By Melisa Valenzuela
Guillermo Haro’s love of creating art has helped him through hard times and has given him the freedom to artistically express himself.
Haro is 20 years old and was born, raised and still resides in East Los Angeles. As a child, he was first inspired to draw after watching some of his favorite cartoons. “What got me into drawing as a kid was waking up each morning and watching Mickey Mouse, Spongebob, Batman and so on,” said Haro. He credits his older brother, who is also an artist, with inspiring him too.
“When he would finish, I would grab his drawing and trace it over and try to get all the details,” Haro said.
Haro’s brother and mother have been his biggest supporters since then. “My mother would always keep me company and would ask me what I was drawing. Whenever I was part of an event, she’d be there no matter what,” Haro said.
In 2017, he faced one of his toughest moments, when his mother was diagnosed with breast cancer. Haro said he was devastated, but was able to cope using art. It was during this time that he created his piece entitled “Nothing Was the Same,” which he dedicated to his mother.
The piece was meant to show his mother that she was not alone in her battle. It also gave Haro a way to express the emotions and negativity he was dealing with at the time.
Times of struggle are not his only sources of inspiration. “I listen to a lot of music. It inspires me to keep pushing forward and helps me get ideas for my drawings,” said Haro. He has drawn portraits of rappers such as 2Pac and Lil Peep. He said he sees glimpses of himself in these rappers and can relate to their lyrics and their journey to the top. Another thing Haro has in common with these rappers is talent.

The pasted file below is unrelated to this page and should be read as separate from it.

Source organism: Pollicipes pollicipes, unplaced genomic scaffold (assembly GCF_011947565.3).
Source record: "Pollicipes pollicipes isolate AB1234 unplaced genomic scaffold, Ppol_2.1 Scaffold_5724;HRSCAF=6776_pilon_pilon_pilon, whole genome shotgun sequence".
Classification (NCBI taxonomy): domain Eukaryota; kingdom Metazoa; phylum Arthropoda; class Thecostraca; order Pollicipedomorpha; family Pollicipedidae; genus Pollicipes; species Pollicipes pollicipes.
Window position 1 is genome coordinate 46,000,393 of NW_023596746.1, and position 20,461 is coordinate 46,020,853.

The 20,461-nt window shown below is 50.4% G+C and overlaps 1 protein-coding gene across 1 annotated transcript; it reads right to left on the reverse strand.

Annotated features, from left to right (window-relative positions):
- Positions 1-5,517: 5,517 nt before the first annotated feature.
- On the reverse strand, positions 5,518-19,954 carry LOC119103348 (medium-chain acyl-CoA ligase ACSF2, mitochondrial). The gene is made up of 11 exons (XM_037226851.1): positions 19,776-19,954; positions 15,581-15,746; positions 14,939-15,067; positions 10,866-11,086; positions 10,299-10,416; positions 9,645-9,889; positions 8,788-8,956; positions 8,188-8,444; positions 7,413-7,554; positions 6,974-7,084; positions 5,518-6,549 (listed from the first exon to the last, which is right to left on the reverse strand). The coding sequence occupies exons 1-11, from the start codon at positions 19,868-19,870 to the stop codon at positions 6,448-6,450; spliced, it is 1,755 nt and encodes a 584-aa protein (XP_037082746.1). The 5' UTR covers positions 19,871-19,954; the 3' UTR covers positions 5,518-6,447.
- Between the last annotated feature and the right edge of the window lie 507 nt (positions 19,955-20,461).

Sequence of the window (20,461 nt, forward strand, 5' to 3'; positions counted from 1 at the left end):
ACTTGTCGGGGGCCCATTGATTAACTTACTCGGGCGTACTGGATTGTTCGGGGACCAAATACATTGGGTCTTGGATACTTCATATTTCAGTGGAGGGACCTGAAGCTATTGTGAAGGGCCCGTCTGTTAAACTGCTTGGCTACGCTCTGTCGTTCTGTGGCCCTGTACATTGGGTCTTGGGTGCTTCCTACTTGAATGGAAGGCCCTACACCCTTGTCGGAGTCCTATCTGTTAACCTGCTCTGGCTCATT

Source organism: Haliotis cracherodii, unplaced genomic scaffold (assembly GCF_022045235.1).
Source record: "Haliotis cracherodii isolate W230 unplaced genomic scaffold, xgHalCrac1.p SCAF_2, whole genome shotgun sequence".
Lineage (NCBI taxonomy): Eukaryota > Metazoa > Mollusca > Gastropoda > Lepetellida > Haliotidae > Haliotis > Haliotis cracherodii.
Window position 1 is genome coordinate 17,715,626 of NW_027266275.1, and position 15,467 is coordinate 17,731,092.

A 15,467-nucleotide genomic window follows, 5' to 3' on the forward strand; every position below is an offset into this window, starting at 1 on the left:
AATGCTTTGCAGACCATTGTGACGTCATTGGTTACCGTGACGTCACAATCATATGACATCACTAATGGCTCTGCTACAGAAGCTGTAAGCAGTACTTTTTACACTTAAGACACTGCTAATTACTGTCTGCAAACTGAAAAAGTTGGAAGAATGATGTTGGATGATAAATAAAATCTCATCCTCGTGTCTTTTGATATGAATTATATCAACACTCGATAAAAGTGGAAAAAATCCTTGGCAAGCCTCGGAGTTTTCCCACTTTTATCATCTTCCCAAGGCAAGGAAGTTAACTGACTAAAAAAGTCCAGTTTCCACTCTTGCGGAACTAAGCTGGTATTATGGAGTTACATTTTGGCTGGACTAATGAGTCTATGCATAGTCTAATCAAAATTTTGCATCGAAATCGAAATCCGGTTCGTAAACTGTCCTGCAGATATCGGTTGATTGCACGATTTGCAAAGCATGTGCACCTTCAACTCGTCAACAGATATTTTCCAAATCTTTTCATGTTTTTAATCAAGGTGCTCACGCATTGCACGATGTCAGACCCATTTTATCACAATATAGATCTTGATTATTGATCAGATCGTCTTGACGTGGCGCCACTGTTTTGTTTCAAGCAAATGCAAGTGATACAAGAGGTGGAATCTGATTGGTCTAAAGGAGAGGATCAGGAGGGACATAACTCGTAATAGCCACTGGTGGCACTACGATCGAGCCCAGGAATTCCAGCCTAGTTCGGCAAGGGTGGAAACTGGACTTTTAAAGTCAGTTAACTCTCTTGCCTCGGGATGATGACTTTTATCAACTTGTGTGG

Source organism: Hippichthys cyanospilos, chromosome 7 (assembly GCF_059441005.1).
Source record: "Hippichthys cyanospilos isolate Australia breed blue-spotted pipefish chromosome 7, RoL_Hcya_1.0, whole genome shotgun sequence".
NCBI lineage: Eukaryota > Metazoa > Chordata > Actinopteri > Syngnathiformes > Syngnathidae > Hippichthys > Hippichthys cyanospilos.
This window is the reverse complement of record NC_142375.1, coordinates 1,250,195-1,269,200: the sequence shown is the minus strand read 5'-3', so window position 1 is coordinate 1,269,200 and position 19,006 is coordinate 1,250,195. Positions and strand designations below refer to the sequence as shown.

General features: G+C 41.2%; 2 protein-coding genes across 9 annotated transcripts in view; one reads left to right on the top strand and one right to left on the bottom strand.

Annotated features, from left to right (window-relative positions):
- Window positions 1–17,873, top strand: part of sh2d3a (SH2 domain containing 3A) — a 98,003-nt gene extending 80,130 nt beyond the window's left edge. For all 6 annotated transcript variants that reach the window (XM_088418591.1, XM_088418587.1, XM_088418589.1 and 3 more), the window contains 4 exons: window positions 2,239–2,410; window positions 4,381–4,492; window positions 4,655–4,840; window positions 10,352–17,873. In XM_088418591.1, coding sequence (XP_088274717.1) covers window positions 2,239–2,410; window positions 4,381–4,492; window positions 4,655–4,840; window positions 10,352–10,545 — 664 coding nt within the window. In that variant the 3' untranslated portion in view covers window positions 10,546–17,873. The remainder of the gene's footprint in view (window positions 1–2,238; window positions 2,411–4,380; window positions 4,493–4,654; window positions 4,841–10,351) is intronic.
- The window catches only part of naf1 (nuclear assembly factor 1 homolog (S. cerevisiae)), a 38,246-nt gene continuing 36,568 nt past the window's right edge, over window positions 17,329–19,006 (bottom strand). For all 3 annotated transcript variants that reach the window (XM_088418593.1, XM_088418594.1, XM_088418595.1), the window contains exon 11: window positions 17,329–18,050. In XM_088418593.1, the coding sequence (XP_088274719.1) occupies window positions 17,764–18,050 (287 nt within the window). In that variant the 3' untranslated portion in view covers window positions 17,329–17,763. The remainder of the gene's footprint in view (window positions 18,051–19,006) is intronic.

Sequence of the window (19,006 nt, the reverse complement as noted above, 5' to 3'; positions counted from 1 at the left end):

“When he starts to paint or draw, whether it’s with a pen, pencil or paint brush, and he plays some music… Man he’s in his groove. It’s like watching your favorite artist up on stage singing,” said Joshua Aguilar, Haro’s brother. Haro prides himself on being a “self-taught” artist, but has taken art courses before and wants to continue.
During his time at East Los Angeles College, Haro took some art classes including an introduction to animation class and a painting class. He said that taking these helped him become more confident as an artist. “It helped me come out of my shell and show others what I am capable of doing,” Haro said. He attended ELAC from 2017 to 2018, but is currently taking a break from school.
He plans to return soon to complete an associate degree in studio art but in the meantime he would like to help his mother and build his art portfolio by taking commissions. “At the moment I am creating as much art as I can to build up my portfolio,” Haro said.
As far as his future, Haro is interested in becoming a tattoo artist who specializes in portraits.
He said he looks forward to creating art on a person and loves the idea that his art will be meaningful to someone.
To see more of Haro’s artwork, visit his Instagram @gharosart.